"Watching What We Eat" illuminates how cooking shows have both reflected and shaped significant changes in American culture. Since the first boxy black-and-white TV sets began to appear in American living rooms in the late 1940s, we have been watching people chop, saute, arrange and serve food on the small screen. More than just a how-to or an amusement, cooking shows are also a unique social barometer. Their legacy corresponds to the transition from women at home to women at work; from eight-hour to 24/7 workdays; from cooking as domestic labor to enjoyable leisure; and from clearly defined to more fluid gender roles. As the role of food changed from mere necessity to a means of self-expression and a conspicuous lifestyle accessory the aim of cooking shows shifted from didactic to entertainment, teaching viewers not simply how to cook but how to live. Cooking shows still attract big audiences and this book explores why it is that viewers still find them irresistible.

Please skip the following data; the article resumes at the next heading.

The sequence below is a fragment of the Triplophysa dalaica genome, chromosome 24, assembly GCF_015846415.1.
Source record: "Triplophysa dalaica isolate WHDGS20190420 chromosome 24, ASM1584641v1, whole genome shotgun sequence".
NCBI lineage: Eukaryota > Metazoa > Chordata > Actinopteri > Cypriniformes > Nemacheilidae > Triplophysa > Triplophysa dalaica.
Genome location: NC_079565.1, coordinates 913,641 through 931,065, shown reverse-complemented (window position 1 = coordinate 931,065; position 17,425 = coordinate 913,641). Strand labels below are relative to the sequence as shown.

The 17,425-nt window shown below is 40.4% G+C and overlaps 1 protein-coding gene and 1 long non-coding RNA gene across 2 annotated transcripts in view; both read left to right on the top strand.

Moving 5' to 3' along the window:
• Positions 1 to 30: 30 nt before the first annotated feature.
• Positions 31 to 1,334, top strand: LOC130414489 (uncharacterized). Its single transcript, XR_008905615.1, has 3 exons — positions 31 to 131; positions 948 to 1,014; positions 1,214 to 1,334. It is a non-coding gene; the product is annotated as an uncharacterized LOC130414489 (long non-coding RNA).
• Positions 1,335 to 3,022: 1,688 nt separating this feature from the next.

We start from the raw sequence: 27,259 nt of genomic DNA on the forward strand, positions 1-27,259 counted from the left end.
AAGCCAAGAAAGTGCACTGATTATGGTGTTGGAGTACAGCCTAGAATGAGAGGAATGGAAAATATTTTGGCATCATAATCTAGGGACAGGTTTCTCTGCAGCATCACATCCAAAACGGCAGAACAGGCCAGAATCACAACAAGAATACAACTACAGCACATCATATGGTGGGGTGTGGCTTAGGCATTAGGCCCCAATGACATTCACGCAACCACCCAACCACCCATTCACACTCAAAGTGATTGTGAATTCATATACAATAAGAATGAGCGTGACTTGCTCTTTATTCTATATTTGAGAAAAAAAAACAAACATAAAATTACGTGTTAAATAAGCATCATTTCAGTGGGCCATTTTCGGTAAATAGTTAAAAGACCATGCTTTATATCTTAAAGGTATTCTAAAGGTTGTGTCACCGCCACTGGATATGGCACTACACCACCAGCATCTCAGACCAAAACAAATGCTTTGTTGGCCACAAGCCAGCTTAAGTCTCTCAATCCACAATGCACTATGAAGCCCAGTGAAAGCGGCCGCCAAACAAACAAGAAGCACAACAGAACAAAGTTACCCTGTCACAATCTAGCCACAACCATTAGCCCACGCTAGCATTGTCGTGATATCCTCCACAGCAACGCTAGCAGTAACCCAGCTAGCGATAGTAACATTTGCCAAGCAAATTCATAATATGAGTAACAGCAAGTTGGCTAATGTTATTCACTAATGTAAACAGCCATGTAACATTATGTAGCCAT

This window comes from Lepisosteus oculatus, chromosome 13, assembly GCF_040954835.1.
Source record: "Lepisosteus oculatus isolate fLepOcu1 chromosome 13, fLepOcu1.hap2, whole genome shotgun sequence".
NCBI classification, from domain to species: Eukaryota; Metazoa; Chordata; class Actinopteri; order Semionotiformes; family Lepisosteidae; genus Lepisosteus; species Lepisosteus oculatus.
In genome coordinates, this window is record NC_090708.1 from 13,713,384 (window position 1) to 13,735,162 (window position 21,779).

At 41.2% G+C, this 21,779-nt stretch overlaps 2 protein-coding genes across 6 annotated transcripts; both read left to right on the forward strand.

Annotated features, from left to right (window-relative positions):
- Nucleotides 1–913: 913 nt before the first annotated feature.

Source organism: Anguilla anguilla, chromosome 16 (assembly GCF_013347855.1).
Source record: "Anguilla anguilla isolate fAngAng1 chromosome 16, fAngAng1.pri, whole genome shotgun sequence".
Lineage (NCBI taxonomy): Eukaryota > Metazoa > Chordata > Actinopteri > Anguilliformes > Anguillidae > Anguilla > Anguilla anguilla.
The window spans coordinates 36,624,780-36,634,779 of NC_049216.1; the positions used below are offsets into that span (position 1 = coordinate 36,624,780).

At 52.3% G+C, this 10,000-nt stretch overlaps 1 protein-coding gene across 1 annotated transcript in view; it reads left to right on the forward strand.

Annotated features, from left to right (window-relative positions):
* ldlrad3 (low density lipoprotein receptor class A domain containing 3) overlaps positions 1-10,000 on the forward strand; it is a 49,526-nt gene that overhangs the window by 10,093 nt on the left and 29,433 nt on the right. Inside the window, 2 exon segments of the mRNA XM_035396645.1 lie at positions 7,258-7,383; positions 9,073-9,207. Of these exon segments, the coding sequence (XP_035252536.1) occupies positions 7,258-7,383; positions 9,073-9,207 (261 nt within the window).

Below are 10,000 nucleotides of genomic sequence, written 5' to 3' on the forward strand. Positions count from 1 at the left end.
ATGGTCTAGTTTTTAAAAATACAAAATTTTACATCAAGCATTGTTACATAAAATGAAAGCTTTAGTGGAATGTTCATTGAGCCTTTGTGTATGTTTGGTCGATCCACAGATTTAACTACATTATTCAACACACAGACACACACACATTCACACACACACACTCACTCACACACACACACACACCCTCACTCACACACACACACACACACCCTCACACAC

Kathleen Collins has written about television, media history, popular culture and food in Working Woman and Bitch: Feminist Response to Pop Culture and in the anthology Secrets & Confidences: The Complicated Truth About Women's Friendships (Seal Press: 2004). She has a Master's degree in journalism from New York University and a Master's degree in library science from Long Island University. For the past ten years, she has worked as an editorial researcher for a variety of publications including Glamour and Ladies' Home Journal.
Introduction; Chapter One: Betty Crocker and Post-War Domestic Tranquility; Chapter Two: The Can Opener Queen and Suburbia; Chapter Three: The French Chef and a Revolution in the Kitchen; Chapter Four: The Galloping Gourmet and the Me Decade; Chapter Five: The Frugal Gourmet and Cultural Capital; Chapter Six: The Food Network and Having It All; Chapter Seven: The Culture/Business of Food/Television; Conclusion.